While I did pose the characters and put the scenes together, I did not create the models.

Amina model: Nisa Martinez and Karen McCarthy

Destrozar and building models: Karen McCarthy

Machina and mountain model: James Diab

Amina, Destrozar, and Machina rig: Robert Campbell

Added 7/18/13 @ 12:00 AM

In the past, FIEA has given students discs and game boxes for their Capstone games.  The disc and box designs were created by the members of each team.  This year, however, they changed things up a bit.  Instead of giving us physical copies of the games, we were instead to design a 42″x27″ poster for our games.  We ended up going with a different design, but here is my work for a couple of concepts I made.

Amina model: Nisa Martinez and Karen McCarthy

Destrozar and building models: Karen McCarthy

Machina and mountain model: James Diab

Amina, Destrozar, and Machina rig: Robert Campbell

Added 7/10/13 @ 9:43 AM

For this piece, I set out do my best to get a RealFlow fluid mesh into UDK.  The main enemy in Grapple has an ability to shoot a napalm “cannonball,” and my intention was to make it act like a liquid when it hit the ground–to have it splash and deform almost like a water droplet, only fire-y and dangerous.  Immediately after, and most likely during the splash, fire particles would also start emitting from where the cannon hit, but the biggest shape, at least upon impact, would be this fireball exploding like a liquid.

Because the gorgeous looking meshes generated from RealFlow would have several thousands (very often more than 10,000) vertices and would move with very fine detail, I wanted to capture as much of that detail as I could in the most game-efficient way.  I thought it would be neat and very doable (from a scripting standpoint) to just bake joints to every vertex, but that would be by no means a viable option for UDK.  I then wondered if I could still track all of the vertices but instead do it through the object’s shader.  Not only would it be very doable to move that many vertices in the shader, but it would likely be many times faster/more efficient while still giving me an incredible amount of detail to the object’s “animation.”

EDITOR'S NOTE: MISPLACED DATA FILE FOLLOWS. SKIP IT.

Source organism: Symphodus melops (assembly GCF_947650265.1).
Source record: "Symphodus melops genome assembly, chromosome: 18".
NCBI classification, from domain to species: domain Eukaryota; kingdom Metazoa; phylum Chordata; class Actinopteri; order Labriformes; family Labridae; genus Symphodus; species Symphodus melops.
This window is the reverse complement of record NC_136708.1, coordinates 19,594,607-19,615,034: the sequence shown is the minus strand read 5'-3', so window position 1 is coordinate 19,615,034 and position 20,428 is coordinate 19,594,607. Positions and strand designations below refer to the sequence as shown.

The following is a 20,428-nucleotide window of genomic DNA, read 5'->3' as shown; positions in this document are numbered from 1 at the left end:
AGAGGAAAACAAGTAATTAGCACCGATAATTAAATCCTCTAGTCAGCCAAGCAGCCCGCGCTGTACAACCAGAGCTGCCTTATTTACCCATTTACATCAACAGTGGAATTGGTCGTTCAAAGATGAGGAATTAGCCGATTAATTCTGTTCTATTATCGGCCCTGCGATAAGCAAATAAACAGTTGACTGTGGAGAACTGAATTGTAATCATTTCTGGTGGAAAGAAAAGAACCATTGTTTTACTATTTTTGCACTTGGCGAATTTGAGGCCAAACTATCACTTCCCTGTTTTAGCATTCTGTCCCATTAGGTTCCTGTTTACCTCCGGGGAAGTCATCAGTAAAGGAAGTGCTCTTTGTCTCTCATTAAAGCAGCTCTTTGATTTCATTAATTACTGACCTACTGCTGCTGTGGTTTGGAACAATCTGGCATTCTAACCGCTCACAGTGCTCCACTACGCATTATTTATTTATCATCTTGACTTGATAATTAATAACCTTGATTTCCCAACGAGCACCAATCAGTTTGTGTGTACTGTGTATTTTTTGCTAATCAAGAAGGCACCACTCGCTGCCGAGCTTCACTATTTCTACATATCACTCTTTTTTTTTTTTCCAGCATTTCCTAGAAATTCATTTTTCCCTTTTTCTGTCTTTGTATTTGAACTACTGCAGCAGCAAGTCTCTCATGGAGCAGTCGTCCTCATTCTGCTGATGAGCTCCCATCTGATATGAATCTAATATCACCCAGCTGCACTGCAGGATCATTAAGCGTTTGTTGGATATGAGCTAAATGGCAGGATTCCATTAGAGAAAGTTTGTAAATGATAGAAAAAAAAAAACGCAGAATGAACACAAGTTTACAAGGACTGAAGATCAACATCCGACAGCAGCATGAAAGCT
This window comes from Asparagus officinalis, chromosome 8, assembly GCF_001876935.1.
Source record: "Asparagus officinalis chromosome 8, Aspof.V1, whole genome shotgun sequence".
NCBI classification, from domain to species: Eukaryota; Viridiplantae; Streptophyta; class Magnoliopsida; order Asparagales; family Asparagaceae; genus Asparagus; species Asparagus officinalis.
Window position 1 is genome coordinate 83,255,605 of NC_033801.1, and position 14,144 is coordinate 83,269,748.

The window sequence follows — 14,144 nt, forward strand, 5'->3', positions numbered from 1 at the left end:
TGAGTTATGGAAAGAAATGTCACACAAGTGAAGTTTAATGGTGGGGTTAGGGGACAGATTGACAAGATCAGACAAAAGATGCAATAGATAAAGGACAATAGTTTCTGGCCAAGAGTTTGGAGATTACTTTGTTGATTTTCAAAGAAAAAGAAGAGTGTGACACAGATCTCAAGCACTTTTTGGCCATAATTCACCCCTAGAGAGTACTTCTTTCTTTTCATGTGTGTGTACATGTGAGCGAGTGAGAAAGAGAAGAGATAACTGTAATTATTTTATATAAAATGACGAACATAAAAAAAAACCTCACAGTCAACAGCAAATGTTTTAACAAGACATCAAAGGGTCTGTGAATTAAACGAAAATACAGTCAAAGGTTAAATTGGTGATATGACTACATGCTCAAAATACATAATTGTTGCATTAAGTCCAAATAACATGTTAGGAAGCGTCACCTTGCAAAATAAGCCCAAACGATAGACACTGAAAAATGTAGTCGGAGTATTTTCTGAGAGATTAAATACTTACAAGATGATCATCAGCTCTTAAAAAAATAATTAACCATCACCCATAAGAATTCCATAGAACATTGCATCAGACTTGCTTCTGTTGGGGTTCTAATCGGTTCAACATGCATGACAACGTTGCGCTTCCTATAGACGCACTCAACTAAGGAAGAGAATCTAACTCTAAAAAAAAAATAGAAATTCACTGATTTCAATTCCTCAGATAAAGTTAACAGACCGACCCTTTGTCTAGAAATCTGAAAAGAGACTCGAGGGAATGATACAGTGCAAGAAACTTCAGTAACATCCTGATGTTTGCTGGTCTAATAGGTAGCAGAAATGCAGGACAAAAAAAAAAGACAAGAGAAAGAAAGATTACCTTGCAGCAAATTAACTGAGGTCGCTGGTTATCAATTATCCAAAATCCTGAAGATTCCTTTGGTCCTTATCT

One of the challenges came in feeding the shader the complicated curves of the vertices’ animation.  I thought about storing each data point (time, x-value, y-value, z-value) for each vertex in something like an .xml file, but feeding that amount of data in to the shader every draw call would put enormous stress on the system, especially with everything else happening on screen (and potentially this shader being applied to more than one on-screen object at once).  What if I could instead create a function that represented the animation curves?  The function would only have to be read once, and I could simply feed the shader in time in order to get the xyz’s different values.  Moreover, after discussing the possibility with professors and fellow students, I decided that I could store these formulas in a texture to be read at run-time by the GPU which would be faster than reading an .xml file by the CPU (which would have to pass the data to the GPU anyway).

The shader is incomplete as of now, but the above video shows and explains the scripts and method behind driving the shader’s “animation.”

Added 7/3/13 @ 12:00 AM

One day in modeling class, we went over Maya’s hair tools.  THIS IS WHAT RESULTED!

The Yoda model is, funnily enough, by one of our tech art teachers, Barak Moshe from when he was at FIEA.